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City of Banjul
Sunday, October 1, 2023

Gambia Basic Education Certificate Examination


Last week, grade 9 students around the country began sitting to the Gambia Basic Education Certificate Examination (GABECE). This exam is one that determines where students go to high school and what kind of subject areas they can pursue. For instance, it determines whether a student studies science as a field or commerce or arts.

It goes without saying therefore that this is a very important examination as it basically opens the door to the future academic path of students. Government and parents of students pay particular attention to this examination and the results thereof. Teachers and students prepare as much as they can towards this examination.

In recent years however, the results of students from this examination have not been very good and many of them come out with substandard grades making it very difficult for them to get admission in certain schools. Because the number of candidates is always high and senior secondary schools have limited spaces, there is a stiff competition to get a place in one of them.

Some schools have a lower cut off mark while others – who are in search of students – tend to be a little bit more flexible. The cut off mark of most schools is determined by the overall performance of the students. When the GABECE results are released, schools study the number of students who opted for them and decide their cut off mark accordingly.

There are always a huge number of students whose aggregate cannot secure them a place in any of the well-established and recognized schools. The parents and/or guardians of these students suffer a lot and struggle really hard to get their children a school. It is truly a hectic time for parents most of the time.

As education is the key to developing any country, it is necessary to look closely at the system and what it is doing to the young generation. Who is to blame for the perennial poor performance of students at Grades 9 and 12? Is it the ministry or the teachers or the parents? Or is it the students themselves?

One may say that all of the above mentioned have a share of the blame for the poor performance of the students. The ministry is supposed to come up with a very good curriculum which is relevant to our developmental aspirations while at the same time taking our sociocultural values into consideration. If this is done, then there must be enough books on this, and qualified teachers to teach the children. Has this been done adequately?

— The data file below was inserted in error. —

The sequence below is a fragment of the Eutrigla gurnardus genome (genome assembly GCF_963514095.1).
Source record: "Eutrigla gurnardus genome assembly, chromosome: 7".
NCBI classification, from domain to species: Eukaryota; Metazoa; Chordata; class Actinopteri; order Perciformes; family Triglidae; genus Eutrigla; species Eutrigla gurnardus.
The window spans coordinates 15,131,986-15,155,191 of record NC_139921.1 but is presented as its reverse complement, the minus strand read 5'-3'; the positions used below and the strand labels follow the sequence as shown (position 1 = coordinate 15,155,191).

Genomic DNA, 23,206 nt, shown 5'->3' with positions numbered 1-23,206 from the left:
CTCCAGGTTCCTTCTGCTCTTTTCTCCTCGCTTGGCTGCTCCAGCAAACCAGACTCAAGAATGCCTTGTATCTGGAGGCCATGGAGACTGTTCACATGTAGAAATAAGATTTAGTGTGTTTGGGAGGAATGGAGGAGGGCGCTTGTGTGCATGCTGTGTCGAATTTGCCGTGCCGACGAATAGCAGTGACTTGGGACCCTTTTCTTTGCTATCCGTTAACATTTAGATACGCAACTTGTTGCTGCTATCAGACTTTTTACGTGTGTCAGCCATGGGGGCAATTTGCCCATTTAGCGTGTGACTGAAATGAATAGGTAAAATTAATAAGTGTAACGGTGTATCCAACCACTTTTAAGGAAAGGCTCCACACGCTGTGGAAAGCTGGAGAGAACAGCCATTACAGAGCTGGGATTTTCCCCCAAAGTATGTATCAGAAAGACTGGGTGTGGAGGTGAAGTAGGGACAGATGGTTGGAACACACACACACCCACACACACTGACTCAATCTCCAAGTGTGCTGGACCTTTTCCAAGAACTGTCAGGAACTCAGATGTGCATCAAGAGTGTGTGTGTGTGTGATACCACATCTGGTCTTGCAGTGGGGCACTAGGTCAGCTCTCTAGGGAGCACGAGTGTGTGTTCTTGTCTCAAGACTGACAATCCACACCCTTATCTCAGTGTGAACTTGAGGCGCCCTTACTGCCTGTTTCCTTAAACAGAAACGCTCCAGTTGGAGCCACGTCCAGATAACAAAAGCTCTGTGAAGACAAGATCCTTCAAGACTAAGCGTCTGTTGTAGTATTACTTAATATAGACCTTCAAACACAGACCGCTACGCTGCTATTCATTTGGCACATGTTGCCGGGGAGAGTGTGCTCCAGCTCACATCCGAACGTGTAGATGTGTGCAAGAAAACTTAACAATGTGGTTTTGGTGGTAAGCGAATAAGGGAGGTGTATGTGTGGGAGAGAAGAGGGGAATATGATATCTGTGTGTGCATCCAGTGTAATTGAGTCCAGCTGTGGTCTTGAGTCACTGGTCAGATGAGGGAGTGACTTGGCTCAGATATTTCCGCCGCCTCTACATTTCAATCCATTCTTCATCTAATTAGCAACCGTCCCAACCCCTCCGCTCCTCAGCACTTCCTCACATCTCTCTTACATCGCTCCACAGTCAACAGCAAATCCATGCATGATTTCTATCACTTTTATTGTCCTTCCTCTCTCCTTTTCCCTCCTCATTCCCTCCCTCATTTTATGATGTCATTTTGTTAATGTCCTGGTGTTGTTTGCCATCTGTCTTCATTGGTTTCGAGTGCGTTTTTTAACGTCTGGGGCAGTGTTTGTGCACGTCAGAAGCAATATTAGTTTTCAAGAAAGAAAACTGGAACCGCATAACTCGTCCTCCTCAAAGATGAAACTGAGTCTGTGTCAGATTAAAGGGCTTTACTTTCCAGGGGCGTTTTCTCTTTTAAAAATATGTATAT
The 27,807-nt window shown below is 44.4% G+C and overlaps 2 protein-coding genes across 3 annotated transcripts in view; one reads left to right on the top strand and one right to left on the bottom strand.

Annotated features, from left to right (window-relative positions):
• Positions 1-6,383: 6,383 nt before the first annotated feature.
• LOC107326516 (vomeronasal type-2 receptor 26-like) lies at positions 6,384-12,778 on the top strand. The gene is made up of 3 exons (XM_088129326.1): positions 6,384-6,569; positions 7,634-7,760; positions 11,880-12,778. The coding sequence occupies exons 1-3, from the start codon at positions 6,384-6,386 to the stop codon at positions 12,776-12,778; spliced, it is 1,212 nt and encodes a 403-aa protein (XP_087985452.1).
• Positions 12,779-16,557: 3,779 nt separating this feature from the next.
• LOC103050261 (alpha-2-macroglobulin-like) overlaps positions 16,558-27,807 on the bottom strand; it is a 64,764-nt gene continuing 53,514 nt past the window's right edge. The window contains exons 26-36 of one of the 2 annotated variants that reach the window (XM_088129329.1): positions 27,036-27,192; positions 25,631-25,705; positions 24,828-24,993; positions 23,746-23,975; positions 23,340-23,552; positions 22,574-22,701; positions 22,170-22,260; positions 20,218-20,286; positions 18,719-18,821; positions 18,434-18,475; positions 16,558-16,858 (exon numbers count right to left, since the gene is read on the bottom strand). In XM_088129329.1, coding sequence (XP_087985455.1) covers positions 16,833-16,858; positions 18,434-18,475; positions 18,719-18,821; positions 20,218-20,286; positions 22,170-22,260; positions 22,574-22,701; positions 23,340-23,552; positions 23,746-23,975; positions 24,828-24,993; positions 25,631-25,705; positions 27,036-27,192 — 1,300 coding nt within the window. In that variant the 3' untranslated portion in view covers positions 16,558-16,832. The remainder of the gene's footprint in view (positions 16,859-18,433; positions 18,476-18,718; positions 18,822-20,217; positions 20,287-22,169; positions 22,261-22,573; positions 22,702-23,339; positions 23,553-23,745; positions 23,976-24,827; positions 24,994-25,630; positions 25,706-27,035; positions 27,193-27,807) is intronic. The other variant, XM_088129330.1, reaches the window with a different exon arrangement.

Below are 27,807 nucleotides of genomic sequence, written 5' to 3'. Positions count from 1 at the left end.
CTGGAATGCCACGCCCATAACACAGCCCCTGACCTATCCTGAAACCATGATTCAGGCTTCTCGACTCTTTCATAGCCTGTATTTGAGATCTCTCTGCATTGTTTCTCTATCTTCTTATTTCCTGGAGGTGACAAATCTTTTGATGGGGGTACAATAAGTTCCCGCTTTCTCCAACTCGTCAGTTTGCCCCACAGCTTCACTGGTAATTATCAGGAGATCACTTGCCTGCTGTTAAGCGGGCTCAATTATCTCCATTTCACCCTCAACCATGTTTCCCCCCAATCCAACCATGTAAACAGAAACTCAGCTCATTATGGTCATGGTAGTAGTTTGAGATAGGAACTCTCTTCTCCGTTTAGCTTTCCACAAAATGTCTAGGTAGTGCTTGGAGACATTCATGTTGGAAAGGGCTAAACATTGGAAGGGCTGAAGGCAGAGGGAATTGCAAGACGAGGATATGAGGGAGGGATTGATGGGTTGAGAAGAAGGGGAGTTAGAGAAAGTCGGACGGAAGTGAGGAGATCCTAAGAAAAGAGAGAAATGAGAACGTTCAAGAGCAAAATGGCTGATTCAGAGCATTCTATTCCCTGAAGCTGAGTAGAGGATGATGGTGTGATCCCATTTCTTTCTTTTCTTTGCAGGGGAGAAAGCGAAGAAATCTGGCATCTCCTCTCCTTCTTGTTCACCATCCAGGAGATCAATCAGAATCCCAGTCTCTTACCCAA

Teachers must be well equipped to deliver to expectation. If they have the right training and have the incentives and motivation, they should do everything to help the children pass their examinations. Teachers must not see teaching only as a way of getting good wages. They must be passionate about their job. That is why not everyone can be a teacher.

Parents nowadays virtually have no time to pay attention to the studies of their children. In many homes, both mother and father are working class who leave home as early as seven o’clock and return late in the evening. That leaves no time for the supervision of the studies of the children. Parents have a vital role to play in telling their children to read their books at home.

Finally, it is the role of the students themselves. It is said that one can force the horse to the river but one cannot force it to drink. If all the above play their parts but the students refuse to do theirs, results cannot be good.

All these must work hand in glove to ensure that the children come out with good results at the end of a nine-year cycle of education. Otherwise, it would have been a huge waste of time and energy. We must reexamine ourselves in this area to make sure that we right the wrongs so as to begin fixing our country.

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